By Jonathan Stempel
(Reuters) – Amtrak has asked a U.S. judicial panel to
consolidate lawsuits before a single judge in Philadelphia over
the May 12 train derailment that killed eight people and injured
more than 200.
The railroad on Tuesday joined many plaintiffs in requesting
that the U.S. Judicial Panel on Multidistrict Litigation appoint
U.S. District Judge Legrome Davis, who already oversees 16 cases
stemming from the accident, to handle all 22 existing lawsuits
plus “numerous” others it expects to be filed.
By Jonathan Stempel
(Reuters) – AlphaBridge Capital Management LLC and its owners will pay $5 million to settle U.S. Securities and Exchange Commission charges that they fraudulently inflated the prices of mortgage-backed securities in their hedge fund portfolios to boost fees.
Wednesday’s settlement calls for the Greenwich, Connecticut-based firm, Thomas Kutzen and Michael Carino to give up $4.03 million of profit and pay a combined $975,000 of civil fines.
NEW YORK (Reuters) – A U.S. judge has refused to dismiss Allied Irish Banks Plc’s lawsuit accusing Citigroup Inc of helping rogue currency trader John Rusnak rack up a $691 million loss.
In a decision on Tuesday, U.S. District Judge Deborah Batts in Manhattan said government-controlled AIB may pursue a variety of fraud claims against Citigroup in its lawsuit seeking $500 million of compensatory damages plus punitive damages.
June 30 (Reuters) – A former BP Plc engineer deserves
a new trial on an obstruction of justice charge related to the
2010 Gulf of Mexico oil spill, a federal appeals court ruled on
The 5th U.S. Circuit Court of Appeals in New Orleans agreed
with a lower court judge’s decision last June to throw out the
defendant Kurt Mix’s December 2013 conviction.
By Jonathan Stempel
(Reuters) – Goldman Sachs Group Inc (GS.N: Quote, Profile, Research, Stock Buzz) will pay $7 million to resolve U.S. Securities and Exchange Commission charges stemming from a programming error that caused the stock options market to be flooded with erroneous orders, roiling traders and prices.
Tuesday’s settlement, in which Goldman did not admit wrongdoing, arose from an Aug. 20, 2013 incident that was among a series of high-profile mishaps, including the 2010 “flash crash,” linked to computers.
NEW YORK (Reuters) – The United States says Novartis AG
should pay as much as $3.35 billion in damages and
civil fines because the Swiss drugmaker used kickbacks to boost
sales of two drugs covered by Medicare and Medicaid.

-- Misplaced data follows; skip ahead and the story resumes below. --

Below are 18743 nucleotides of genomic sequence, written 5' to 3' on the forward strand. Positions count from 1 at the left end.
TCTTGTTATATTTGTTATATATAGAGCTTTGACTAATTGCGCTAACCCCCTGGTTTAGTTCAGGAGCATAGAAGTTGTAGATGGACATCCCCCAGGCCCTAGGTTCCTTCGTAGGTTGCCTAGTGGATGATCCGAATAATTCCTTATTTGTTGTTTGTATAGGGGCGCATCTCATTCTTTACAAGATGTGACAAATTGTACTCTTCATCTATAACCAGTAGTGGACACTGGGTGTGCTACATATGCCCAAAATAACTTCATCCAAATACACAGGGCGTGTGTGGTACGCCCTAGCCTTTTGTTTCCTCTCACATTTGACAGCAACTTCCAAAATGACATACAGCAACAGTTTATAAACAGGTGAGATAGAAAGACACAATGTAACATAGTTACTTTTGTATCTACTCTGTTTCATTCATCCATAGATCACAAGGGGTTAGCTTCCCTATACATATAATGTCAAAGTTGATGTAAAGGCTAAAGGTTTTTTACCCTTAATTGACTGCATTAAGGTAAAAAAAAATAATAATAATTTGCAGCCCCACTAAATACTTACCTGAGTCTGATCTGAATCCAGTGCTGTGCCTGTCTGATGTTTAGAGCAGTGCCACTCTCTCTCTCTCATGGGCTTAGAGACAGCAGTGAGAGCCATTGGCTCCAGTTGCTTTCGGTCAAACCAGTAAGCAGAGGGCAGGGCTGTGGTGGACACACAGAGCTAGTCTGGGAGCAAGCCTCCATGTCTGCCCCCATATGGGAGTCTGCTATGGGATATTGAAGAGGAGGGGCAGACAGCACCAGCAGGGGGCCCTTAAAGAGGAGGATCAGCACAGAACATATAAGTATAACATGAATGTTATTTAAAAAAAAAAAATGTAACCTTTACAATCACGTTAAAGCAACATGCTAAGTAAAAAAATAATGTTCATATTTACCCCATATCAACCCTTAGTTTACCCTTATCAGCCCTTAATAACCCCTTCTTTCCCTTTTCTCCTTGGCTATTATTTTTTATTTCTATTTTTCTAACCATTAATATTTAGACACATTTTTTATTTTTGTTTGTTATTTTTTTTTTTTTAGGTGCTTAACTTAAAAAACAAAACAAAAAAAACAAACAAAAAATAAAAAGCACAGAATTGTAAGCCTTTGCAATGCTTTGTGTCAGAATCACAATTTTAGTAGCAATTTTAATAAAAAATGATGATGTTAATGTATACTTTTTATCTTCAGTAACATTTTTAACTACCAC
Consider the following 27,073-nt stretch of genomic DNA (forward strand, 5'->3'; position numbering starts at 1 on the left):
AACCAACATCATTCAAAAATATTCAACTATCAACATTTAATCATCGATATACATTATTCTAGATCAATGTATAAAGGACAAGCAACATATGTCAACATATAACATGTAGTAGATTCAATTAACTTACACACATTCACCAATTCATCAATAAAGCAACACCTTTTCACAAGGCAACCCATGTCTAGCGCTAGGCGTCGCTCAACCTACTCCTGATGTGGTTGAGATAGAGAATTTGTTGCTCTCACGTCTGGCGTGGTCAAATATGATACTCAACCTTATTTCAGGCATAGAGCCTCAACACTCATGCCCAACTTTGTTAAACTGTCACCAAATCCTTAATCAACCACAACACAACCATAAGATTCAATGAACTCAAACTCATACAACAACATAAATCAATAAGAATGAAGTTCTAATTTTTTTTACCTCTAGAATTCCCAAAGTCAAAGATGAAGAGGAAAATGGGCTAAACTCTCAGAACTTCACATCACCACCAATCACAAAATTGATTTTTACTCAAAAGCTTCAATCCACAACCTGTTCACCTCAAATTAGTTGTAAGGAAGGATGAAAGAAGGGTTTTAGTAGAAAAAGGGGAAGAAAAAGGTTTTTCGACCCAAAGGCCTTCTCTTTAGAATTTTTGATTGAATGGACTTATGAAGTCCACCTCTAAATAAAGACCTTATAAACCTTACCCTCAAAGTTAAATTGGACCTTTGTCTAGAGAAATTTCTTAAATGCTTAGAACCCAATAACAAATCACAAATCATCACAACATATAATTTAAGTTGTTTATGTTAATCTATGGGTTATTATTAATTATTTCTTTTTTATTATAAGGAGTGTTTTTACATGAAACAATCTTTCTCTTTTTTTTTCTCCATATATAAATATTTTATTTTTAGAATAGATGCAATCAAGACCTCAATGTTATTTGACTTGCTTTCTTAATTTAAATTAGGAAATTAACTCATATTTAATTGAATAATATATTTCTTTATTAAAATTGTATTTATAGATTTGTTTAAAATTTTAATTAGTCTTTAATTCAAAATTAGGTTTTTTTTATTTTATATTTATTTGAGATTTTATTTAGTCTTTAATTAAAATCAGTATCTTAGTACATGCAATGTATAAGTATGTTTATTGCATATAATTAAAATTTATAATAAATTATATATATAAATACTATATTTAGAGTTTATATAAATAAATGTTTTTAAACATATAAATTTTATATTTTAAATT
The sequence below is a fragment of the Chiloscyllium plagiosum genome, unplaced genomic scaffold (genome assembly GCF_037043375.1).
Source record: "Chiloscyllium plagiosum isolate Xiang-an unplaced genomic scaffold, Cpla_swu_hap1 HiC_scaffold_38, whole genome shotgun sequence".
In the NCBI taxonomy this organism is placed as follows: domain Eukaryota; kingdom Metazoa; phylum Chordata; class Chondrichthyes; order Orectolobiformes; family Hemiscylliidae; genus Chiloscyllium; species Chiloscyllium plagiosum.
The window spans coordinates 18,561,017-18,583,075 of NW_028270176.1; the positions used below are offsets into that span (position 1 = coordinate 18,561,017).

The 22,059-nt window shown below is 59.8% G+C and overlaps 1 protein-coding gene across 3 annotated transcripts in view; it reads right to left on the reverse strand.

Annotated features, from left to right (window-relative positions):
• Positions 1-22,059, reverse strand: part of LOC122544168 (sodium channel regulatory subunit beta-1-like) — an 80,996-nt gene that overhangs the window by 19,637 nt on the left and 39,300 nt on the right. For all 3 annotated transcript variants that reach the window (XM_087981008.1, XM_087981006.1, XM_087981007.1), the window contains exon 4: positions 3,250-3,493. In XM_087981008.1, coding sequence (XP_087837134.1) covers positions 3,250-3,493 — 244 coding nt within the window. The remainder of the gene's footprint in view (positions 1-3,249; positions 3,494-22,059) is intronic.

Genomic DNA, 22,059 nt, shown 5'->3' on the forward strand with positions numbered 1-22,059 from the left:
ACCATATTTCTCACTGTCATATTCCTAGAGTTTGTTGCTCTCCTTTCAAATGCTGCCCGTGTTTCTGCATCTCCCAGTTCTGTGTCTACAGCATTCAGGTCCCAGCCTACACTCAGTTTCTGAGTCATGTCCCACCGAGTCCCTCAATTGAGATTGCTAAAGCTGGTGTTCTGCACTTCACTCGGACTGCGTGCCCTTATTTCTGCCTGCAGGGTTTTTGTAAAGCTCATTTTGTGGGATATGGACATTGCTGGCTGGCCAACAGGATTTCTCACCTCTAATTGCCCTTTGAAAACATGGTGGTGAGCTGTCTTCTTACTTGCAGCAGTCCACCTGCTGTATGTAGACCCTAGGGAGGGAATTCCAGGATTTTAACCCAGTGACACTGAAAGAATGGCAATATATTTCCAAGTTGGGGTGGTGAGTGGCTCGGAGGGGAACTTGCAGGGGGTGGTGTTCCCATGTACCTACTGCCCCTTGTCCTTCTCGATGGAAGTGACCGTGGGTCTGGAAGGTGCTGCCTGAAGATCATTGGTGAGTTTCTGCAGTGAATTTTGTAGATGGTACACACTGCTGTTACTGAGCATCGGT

In papers filed Monday night in Manhattan federal court, the
government said it deserves that sum under the federal False
Claims Act over alleged improper reimbursements for Exjade, used
by patients who receive blood transfusions, and Myfortic, for
patients with kidney transplants.
NEW YORK (Reuters) – A divided federal appeals court on Tuesday said Apple Inc (AAPL.O: Quote, Profile, Research, Stock Buzz) orchestrated a conspiracy with five publishers to increase e-book prices, in a victory for the U.S. Justice Department.
By a 2-1 vote, the 2nd U.S. Circuit Court of Appeals agreed with a lower court judge that the conspiracy violated federal antitrust law, and that the judge acted properly in imposing an injunction to prevent a recurrence.
June 29 (Reuters) – The U.S. Food and Drug Administration
was sued by two advocacy groups seeking to force the faster
disclosure of clinical trial data that helped Gilead Sciences
Inc win approval for two blockbuster hepatitis C drugs.
In their June 25 lawsuit, Yale University’s Global Health
Justice Partnership and the Treatment Action Group, an AIDS
non-profit, said doctors and patients deserve more information
about the “enormously costly” drugs Harvoni and Sovaldi to make
informed decisions about whether to use them.
NEW YORK, June 29 (Reuters) – Walgreen Co will pay $2.55
million to settle charges by New York’s attorney general that a
pharmacy unit improperly billed Medicaid for costly drugs to
treat hemophilia patients, without proof that it actually
delivered the drugs to those patients.
Attorney General Eric Schneiderman on Monday said his audit
of Medicaid billings by Trinity HomeCare LLC found improper
conduct and false billings from 2007 to Sept. 2011.
NEW YORK (Reuters) – A U.S. appeals court said banks that enter repurchase agreements with brokerages do not qualify as “customers” entitled to special legal protections when those brokerages fail, in a case arising from Lehman Brothers Holdings Inc’s 2008 bankruptcy.
Monday’s decision by the 2nd U.S. Circuit Court of Appeals may free James Giddens, the trustee liquidating Lehman’s brokerage unit, to distribute more money to its unsecured creditors.